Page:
The culture medium EmbryoGlue, used to increase pregnancy rates, is available at Boston Place, CARE London, and the Chelsea and Westminster Hospital. Endometrial scratching, a procedure that can boost your odds of success if you’ve experienced implantation failure before, is offered to patients at the CRGH, Lister, Boston Place, and CARE London.

IMSI (Intra Cytoplasmic Morphologically-Selected Sperm Injection) is a procedure very much like ICSI, in which an extremely powerful microscope is used to determine which sperm cell to use. IMSI may or may not increase pregnancy rates, and is sometimes recommended to couples who have previously had unsuccessful IVF/ICSI cycles. It is available at the CRGH, Chelsea and Westminster Hospital, and CARE London.

Vitrification, a modern and safer way to freeze embryos for later use, is increasingly common at fertility clinics across the globe, and the CRGH, Lister, Boston Place, and CARE London all use it.

The Chelsea and Westminster Hospital says: “We are the first and largest centre in the UK able to offer fertility treatment to those affected by HIV, Hepatitis B and Hepatitis C.” Patients affected by a communicable viral disease will want to pay special attention to this clinic, as they are specialists in the matter.  

The Lister Fertility Clinic is, meanwhile, explicit that while other clinics may refuse to treat women with “elevated basal FSH, low AMH levels or other poor markers suggesting low ovarian reserve”, they “believe that markers of low ovarian reserve should be used as a means of appropriate counselling rather than a tool for rationing or declining fertility treatment”. If you fall into this category, you will want to consider the Lister Fertility Clinic.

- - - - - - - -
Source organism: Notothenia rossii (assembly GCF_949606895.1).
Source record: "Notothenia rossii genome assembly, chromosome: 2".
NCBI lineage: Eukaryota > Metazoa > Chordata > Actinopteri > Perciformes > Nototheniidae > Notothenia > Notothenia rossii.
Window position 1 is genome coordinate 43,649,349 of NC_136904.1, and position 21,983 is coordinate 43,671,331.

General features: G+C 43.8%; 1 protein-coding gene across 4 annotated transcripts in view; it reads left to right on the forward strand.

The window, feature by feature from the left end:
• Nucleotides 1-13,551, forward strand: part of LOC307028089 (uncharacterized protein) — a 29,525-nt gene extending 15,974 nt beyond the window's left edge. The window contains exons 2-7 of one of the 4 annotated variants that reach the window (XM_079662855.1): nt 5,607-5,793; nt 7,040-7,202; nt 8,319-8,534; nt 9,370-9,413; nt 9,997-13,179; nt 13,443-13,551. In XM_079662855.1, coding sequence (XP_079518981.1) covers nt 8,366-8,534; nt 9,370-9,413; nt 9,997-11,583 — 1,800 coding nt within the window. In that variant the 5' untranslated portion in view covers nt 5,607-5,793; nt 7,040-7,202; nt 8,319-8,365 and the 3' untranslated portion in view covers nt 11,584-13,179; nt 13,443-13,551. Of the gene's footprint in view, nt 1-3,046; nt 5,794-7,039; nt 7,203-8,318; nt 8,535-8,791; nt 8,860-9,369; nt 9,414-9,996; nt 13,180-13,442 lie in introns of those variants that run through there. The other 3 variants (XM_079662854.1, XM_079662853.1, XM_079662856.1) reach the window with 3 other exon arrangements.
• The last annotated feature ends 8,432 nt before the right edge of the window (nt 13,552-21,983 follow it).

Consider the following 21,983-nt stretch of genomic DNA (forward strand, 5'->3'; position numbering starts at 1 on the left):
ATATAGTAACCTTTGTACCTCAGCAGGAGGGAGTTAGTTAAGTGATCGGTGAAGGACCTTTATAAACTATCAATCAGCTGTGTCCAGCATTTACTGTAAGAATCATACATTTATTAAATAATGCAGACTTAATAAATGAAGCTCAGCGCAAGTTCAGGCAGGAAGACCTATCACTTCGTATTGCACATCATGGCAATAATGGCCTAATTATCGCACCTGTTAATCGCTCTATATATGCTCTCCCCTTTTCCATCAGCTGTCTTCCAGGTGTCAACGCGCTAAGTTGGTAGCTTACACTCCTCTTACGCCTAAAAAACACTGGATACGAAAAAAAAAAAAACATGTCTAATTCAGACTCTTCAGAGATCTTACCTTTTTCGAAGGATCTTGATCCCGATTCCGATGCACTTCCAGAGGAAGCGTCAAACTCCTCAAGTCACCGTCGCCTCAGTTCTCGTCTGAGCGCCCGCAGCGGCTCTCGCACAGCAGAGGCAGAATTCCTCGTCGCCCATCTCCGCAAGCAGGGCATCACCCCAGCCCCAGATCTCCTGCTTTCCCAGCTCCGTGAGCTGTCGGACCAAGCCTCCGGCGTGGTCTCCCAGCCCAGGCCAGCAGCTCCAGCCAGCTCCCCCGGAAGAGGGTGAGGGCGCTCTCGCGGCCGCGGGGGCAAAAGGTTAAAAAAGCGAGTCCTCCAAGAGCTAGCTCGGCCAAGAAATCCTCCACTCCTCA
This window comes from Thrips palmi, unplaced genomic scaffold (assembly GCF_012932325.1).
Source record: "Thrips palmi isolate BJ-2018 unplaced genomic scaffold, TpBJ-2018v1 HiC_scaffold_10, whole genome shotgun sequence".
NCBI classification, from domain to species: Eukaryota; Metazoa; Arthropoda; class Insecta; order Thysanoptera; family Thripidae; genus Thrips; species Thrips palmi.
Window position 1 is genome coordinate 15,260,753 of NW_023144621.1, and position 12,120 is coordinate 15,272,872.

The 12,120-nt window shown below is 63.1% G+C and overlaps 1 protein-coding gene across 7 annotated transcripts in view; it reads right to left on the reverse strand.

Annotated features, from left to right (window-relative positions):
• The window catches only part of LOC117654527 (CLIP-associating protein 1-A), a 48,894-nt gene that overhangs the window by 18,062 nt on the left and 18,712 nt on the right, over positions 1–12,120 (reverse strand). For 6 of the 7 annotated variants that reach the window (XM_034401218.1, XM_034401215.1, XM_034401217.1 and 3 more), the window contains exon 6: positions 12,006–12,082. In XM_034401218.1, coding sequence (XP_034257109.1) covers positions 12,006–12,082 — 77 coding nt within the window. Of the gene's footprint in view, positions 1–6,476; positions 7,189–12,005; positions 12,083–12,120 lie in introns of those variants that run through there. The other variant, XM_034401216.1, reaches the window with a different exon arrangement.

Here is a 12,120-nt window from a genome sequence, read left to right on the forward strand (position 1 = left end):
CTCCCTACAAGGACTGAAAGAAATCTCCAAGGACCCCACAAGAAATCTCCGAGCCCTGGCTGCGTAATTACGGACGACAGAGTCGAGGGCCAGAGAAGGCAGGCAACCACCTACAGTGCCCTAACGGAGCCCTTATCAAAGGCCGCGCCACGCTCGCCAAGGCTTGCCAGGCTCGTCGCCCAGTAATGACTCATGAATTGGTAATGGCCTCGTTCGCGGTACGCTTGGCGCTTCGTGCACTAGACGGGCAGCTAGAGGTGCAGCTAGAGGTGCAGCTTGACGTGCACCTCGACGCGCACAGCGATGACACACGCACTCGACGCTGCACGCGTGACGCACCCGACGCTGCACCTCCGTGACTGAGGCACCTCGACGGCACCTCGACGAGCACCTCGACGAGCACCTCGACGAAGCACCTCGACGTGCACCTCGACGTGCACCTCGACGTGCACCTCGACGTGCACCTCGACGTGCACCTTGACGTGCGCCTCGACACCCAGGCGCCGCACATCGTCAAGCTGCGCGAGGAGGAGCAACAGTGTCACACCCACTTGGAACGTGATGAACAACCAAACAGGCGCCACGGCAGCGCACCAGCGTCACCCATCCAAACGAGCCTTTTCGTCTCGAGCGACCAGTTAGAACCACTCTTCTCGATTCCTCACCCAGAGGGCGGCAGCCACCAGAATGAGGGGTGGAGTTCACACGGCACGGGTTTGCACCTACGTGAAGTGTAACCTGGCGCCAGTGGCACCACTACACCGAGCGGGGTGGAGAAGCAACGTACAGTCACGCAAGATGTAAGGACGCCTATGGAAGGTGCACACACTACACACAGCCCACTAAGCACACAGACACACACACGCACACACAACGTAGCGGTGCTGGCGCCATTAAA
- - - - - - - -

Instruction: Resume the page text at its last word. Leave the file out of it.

A Little More Information About The Clinics

Some patients will have a natural preference for a smaller fertility clinic where they can receive more personalised care, while others prefer to rely on a clinic that performs a large number of cycles. This comes down to personal choice — one isn’t better than the other.

The Centre for Reproductive and Genetic Health has been HFEA-licenced since 1992 — meaning, ever since the HFEA started licencing clinics in the first place, making it a highly experienced clinic. It is a large centre at which all sorts of treatments are carried out, but with 475 fresh IVF and ICSI cycles being carried out over the course of the most recent year for which data is available, not as busy as some clinics.

The Lister Fertility Clinic — also licenced since 1992 — carries out over 2000 fresh IVF and ICSI cycles  a year, making it an extremely busy clinic.

Boston Place, part of the Fertility Partnership which has clinics all over the country, is a relatively new clinic, licenced in 2013. The HFEA deems it a medium-sized clinic, and around 400 fresh IVF/ICSI cycles take place here every year.

CARE London is also part of a large group, the CARE group, which has clinics across the UK as well. They’re unique in being centrally managed, with cohesive research procedures in place that allow CARE patients at any clinic to benefit from the lessons learned across the board. CARE London was licenced in 2002 and is considered to be a large clinic. Around 800 fresh IVF and ICSI cycles take place here every year.